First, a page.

Collective wisdom is vaster and more benign than collective intelligence, but can sometimes be even easier to achieve in small groups. Alan Briskin is a master of that practice and here offers some guidelines to which I add some thoughts to expand the utility and richness of his list.
Alan Briskin is one of the world’s foremost experts on the conditions for group wisdom. His essay below offers a brief and useful distillation.
From my whole-system perspective on “wise democracy” and “public wisdom”, I find myself stretching and reconceptualizing some of the dynamics he highlights and adding a few more. However, at the level of group interactions – including groups that are representative microcosms of whole communities, nations or conflicted issues, such as carefully constituted citizen deliberative councils and stakeholder dialogues – Alan Briskin’s principles are potent guidelines in exactly the form they are stated here.
They are also more broadly applicable. Although they are framed as guidelines for individual and group awareness and behavior, they are equally valid as criteria for choosing group processes. Methodologies can make it easier or harder for these dynamics to play out in a group regardless of the condition or maturity of the individual participants. So it is wise to choose approaches that help us do the things on Alan Briskin’s list.
We could also apply these principles to even broader realms – to larger cultures, systems, and narratives that shape human behavior in organizations, communities and societies. Consider, for example, Briskin’s first principle about “deep listening”: Our majoritarian partisan political systems – especially with winner-take-all dynamics – can make it hard for participants to listen to each other and for good listeners to succeed in the game that is being played, because these systems are so biased in favor of battle. These factors are a sign we need to change the SYSTEM to one that supports and rewards listening.
Applying collective wisdom principles to group processes and to cultural systems and stories are examples of what I think of as co-intelligent leadership. From the co-intelligence perspective, leadership looks like more than a quality possessed by special individuals we call “leaders”. It is a function that ultimately needs to be performed by establishing processes and systems and by self-organizing cultures filled with ordinary people taking initiative and responsibility as needed, in coordination with each other.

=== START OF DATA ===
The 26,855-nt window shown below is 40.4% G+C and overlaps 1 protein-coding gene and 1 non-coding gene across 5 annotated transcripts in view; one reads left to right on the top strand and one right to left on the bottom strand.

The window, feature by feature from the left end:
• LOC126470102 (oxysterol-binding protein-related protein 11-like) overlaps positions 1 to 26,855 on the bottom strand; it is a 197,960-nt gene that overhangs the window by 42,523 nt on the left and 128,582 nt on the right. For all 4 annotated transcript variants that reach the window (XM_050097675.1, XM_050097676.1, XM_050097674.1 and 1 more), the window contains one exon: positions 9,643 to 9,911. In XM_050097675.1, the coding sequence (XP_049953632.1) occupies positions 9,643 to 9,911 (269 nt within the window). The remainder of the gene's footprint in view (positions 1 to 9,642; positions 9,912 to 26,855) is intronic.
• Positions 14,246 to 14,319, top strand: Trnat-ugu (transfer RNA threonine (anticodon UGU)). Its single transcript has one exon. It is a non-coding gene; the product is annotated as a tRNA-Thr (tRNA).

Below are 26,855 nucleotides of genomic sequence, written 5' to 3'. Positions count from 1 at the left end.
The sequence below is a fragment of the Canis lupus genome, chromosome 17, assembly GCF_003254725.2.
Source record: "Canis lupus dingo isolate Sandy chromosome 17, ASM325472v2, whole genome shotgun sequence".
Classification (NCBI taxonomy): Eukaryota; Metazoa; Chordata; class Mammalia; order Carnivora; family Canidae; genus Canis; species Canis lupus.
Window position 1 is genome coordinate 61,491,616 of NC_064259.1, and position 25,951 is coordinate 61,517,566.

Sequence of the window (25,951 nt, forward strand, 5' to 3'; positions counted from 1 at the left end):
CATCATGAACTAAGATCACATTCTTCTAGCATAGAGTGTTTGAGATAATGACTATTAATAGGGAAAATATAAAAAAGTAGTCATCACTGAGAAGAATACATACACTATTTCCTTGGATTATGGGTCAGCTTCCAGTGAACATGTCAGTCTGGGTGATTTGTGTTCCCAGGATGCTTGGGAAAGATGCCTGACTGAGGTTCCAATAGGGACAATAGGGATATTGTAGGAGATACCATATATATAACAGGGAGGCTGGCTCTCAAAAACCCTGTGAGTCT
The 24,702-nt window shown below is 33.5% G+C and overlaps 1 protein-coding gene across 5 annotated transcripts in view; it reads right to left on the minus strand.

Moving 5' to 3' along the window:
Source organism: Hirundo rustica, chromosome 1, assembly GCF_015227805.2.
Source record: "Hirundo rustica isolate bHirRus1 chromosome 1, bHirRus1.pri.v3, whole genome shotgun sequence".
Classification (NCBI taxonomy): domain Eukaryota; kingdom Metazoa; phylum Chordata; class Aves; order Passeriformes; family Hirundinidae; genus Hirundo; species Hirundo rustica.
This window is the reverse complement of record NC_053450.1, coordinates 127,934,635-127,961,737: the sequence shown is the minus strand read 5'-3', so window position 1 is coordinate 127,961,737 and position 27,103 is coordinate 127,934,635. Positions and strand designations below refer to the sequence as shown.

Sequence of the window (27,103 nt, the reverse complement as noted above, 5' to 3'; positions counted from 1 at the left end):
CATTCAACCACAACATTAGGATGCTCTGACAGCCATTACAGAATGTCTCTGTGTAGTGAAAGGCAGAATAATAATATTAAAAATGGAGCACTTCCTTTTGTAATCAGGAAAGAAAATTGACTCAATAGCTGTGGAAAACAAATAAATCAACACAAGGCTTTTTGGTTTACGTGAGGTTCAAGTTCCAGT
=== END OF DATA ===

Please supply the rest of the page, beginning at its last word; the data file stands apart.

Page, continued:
The original link to the article identifies Alan Briskin as “a leadership and organizational consultant. He is author of The Stirring of Soul in the Workplace and co-author of Daily Miracles, Bringing Your Soul to Work, and The Power of Collective Wisdom.” The article also describes “Leadership for Collective Wisdom” as “a network of people seeking to embody and radiate outward principles of collaboration, non violence, and wisdom necessary to address existential issues of life and be equipped with the tools, skills, and practices necessary to respond effectively in the world.” Hear, hear!
Please take a moment to read and reflect on Alan’s inspiring list. When you are done, take a look at the following comments where I expand on some of the dynamics he describes. It is all fascinating territory to explore.
Blessings, again, on the remarkable, challenging Journey we are all on together.
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Leadership for Collective Wisdom
by Alan Briskin
Apr 29, 2015
When human beings gather…a depth of awareness and insight, a type of transcendent knowing, becomes available to us that can inform wise action and extraordinary results. – Alan Briskin
FIVE CONDITIONS FOR THE EMERGENCE OF COLLECTIVE WISDOM
1. Deep Listening
Listening with an intention that the other person feels heard and seen; creating the conditions and presence for the other to more fully come into their own highest being.
Listening to what is said and unsaid.
Listening with one’s full self, with heart, mind, body, and soul.
2. Suspend Certainty
Capacity to suspend what we think is right, correct, or proper for a period of time, allowing other ways of knowing and other people to contribute to an expanded understanding.
Suspending habits of understanding which are solely rational and logical – allowing novel ways of knowing to be experienced, e.g. from cerebral ways of understanding to emotional and intuitive ways of knowing, from rational logical mind to mythic spiritual mind.
3. See Whole Systems
Seek diverse perspective.
Remain alert to the intrinsic interdependence of one’s own group, other groups, larger collectives, and our shared Earth.
Ask essential questions.
Design whole systems to take into account the interdependence of the parts.
Attend to all facets of organizational health – leadership, relationships, teams, individual role performance, organizational purpose, outcomes, and consistent strategy.
Sensemaking – the on-going inquiry into how individuals and groups create coherence.
4. Gather for Group Emergence